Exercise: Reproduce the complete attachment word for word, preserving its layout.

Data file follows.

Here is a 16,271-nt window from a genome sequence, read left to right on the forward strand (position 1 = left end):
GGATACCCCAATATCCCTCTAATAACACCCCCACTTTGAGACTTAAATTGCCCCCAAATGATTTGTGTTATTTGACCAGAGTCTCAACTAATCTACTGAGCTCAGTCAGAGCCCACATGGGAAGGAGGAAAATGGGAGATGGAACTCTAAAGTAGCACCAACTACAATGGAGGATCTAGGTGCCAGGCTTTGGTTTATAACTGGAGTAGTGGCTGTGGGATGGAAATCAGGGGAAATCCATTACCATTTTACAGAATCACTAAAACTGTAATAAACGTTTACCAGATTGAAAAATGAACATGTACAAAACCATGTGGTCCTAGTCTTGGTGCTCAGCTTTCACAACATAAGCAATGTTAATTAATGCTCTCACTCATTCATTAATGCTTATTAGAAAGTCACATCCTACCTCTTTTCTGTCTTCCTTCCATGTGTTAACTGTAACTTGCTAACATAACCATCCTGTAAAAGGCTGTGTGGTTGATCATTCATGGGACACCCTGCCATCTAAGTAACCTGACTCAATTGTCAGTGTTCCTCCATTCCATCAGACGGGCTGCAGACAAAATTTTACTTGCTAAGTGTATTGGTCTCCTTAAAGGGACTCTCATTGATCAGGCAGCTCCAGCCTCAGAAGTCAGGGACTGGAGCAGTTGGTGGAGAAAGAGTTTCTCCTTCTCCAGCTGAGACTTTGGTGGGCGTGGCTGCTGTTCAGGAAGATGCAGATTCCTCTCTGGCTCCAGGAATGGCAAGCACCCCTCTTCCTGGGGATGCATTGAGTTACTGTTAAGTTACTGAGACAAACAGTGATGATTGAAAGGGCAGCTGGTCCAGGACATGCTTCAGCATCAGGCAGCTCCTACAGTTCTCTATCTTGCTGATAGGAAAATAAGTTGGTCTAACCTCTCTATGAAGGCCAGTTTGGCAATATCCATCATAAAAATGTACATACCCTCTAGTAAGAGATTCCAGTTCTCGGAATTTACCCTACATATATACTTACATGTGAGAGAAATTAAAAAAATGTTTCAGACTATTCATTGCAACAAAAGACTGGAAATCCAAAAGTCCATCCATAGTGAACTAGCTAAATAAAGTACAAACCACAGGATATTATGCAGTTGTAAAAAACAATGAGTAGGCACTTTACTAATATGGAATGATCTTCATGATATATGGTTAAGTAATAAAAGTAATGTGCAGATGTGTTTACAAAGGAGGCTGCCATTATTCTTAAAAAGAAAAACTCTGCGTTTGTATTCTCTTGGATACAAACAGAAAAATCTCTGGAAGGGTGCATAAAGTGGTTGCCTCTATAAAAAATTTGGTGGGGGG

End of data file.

Here is a 16,271-nt window from a genome sequence, read left to right on the forward strand (position 1 = left end):
GGATACCCCAATATCCCTCTAATAACACCCCCACTTTGAGACTTAAATTGCCCCCAAATGATTTGTGTTATTTGACCAGAGTCTCAACTAATCTACTGAGCTCAGTCAGAGCCCACATGGGAAGGAGGAAAATGGGAGATGGAACTCTAAAGTAGCACCAACTACAATGGAGGATCTAGGTGCCAGGCTTTGGTTTATAACTGGAGTAGTGGCTGTGGGATGGAAATCAGGGGAAATCCATTACCATTTTACAGAATCACTAAAACTGTAATAAACGTTTACCAGATTGAAAAATGAACATGTACAAAACCATGTGGTCCTAGTCTTGGTGCTCAGCTTTCACAACATAAGCAATGTTAATTAATGCTCTCACTCATTCATTAATGCTTATTAGAAAGTCACATCCTACCTCTTTTCTGTCTTCCTTCCATGTGTTAACTGTAACTTGCTAACATAACCATCCTGTAAAAGGCTGTGTGGTTGATCATTCATGGGACACCCTGCCATCTAAGTAACCTGACTCAATTGTCAGTGTTCCTCCATTCCATCAGACGGGCTGCAGACAAAATTTTACTTGCTAAGTGTATTGGTCTCCTTAAAGGGACTCTCATTGATCAGGCAGCTCCAGCCTCAGAAGTCAGGGACTGGAGCAGTTGGTGGAGAAAGAGTTTCTCCTTCTCCAGCTGAGACTTTGGTGGGCGTGGCTGCTGTTCAGGAAGATGCAGATTCCTCTCTGGCTCCAGGAATGGCAAGCACCCCTCTTCCTGGGGATGCATTGAGTTACTGTTAAGTTACTGAGACAAACAGTGATGATTGAAAGGGCAGCTGGTCCAGGACATGCTTCAGCATCAGGCAGCTCCTACAGTTCTCTATCTTGCTGATAGGAAAATAAGTTGGTCTAACCTCTCTATGAAGGCCAGTTTGGCAATATCCATCATAAAAATGTACATACCCTCTAGTAAGAGATTCCAGTTCTCGGAATTTACCCTACATATATACTTACATGTGAGAGAAATTAAAAAAATGTTTCAGACTATTCATTGCAACAAAAGACTGGAAATCCAAAAGTCCATCCATAGTGAACTAGCTAAATAAAGTACAAACCACAGGATATTATGCAGTTGTAAAAAACAATGAGTAGGCACTTTACTAATATGGAATGATCTTCATGATATATGGTTAAGTAATAAAAGTAATGTGCAGATGTGTTTACAAAGGAGGCTGCCATTATTCTTAAAAAGAAAAACTCTGCGTTTGTATTCTCTTGGATACAAACAGAAAAATCTCTGGAAGGGTGCATAAAGTGGTTGCCTCTATAAAAAATTTGGTGGGGGG